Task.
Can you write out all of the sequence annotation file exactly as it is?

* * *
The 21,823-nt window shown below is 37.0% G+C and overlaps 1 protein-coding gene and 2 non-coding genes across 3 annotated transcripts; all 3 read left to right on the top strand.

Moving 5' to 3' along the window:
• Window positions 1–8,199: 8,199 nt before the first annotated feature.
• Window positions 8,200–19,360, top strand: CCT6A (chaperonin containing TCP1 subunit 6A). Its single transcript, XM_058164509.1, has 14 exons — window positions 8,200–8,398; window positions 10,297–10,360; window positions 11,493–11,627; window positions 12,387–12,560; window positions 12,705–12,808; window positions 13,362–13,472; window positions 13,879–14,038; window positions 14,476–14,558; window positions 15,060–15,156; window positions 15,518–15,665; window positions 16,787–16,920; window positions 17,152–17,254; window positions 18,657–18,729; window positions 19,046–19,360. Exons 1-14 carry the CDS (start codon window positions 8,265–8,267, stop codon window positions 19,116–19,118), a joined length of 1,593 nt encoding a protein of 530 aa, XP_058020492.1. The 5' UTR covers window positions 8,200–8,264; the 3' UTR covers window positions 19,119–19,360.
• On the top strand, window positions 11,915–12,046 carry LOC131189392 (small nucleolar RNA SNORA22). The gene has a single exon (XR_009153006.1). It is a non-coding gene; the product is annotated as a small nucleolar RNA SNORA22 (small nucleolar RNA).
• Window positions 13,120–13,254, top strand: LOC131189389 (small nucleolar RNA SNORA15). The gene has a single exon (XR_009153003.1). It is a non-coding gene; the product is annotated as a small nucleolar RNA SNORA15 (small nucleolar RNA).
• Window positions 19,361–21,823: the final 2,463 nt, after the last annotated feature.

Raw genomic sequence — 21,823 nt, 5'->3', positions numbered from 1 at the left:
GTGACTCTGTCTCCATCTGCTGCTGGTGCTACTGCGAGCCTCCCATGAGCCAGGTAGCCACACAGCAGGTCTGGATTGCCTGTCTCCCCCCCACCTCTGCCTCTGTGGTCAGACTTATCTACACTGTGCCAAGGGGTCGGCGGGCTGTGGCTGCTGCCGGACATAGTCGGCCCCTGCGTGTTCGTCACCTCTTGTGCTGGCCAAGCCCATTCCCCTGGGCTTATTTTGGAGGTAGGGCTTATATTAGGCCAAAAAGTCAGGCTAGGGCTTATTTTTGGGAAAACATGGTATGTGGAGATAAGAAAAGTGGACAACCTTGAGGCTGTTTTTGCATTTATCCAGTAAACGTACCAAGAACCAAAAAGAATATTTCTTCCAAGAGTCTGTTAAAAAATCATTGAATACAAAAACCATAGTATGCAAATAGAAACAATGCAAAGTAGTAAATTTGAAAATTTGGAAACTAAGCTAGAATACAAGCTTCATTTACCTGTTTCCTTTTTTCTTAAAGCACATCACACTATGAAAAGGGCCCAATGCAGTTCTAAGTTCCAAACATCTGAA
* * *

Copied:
The 21,823-nt window shown below is 37.0% G+C and overlaps 1 protein-coding gene and 2 non-coding genes across 3 annotated transcripts; all 3 read left to right on the top strand.

Moving 5' to 3' along the window:
• Window positions 1–8,199: 8,199 nt before the first annotated feature.
• Window positions 8,200–19,360, top strand: CCT6A (chaperonin containing TCP1 subunit 6A). Its single transcript, XM_058164509.1, has 14 exons — window positions 8,200–8,398; window positions 10,297–10,360; window positions 11,493–11,627; window positions 12,387–12,560; window positions 12,705–12,808; window positions 13,362–13,472; window positions 13,879–14,038; window positions 14,476–14,558; window positions 15,060–15,156; window positions 15,518–15,665; window positions 16,787–16,920; window positions 17,152–17,254; window positions 18,657–18,729; window positions 19,046–19,360. Exons 1-14 carry the CDS (start codon window positions 8,265–8,267, stop codon window positions 19,116–19,118), a joined length of 1,593 nt encoding a protein of 530 aa, XP_058020492.1. The 5' UTR covers window positions 8,200–8,264; the 3' UTR covers window positions 19,119–19,360.
• On the top strand, window positions 11,915–12,046 carry LOC131189392 (small nucleolar RNA SNORA22). The gene has a single exon (XR_009153006.1). It is a non-coding gene; the product is annotated as a small nucleolar RNA SNORA22 (small nucleolar RNA).
• Window positions 13,120–13,254, top strand: LOC131189389 (small nucleolar RNA SNORA15). The gene has a single exon (XR_009153003.1). It is a non-coding gene; the product is annotated as a small nucleolar RNA SNORA15 (small nucleolar RNA).
• Window positions 19,361–21,823: the final 2,463 nt, after the last annotated feature.

Raw genomic sequence — 21,823 nt, 5'->3', positions numbered from 1 at the left:
GTGACTCTGTCTCCATCTGCTGCTGGTGCTACTGCGAGCCTCCCATGAGCCAGGTAGCCACACAGCAGGTCTGGATTGCCTGTCTCCCCCCCACCTCTGCCTCTGTGGTCAGACTTATCTACACTGTGCCAAGGGGTCGGCGGGCTGTGGCTGCTGCCGGACATAGTCGGCCCCTGCGTGTTCGTCACCTCTTGTGCTGGCCAAGCCCATTCCCCTGGGCTTATTTTGGAGGTAGGGCTTATATTAGGCCAAAAAGTCAGGCTAGGGCTTATTTTTGGGAAAACATGGTATGTGGAGATAAGAAAAGTGGACAACCTTGAGGCTGTTTTTGCATTTATCCAGTAAACGTACCAAGAACCAAAAAGAATATTTCTTCCAAGAGTCTGTTAAAAAATCATTGAATACAAAAACCATAGTATGCAAATAGAAACAATGCAAAGTAGTAAATTTGAAAATTTGGAAACTAAGCTAGAATACAAGCTTCATTTACCTGTTTCCTTTTTTCTTAAAGCACATCACACTATGAAAAGGGCCCAATGCAGTTCTAAGTTCCAAACATCTGAA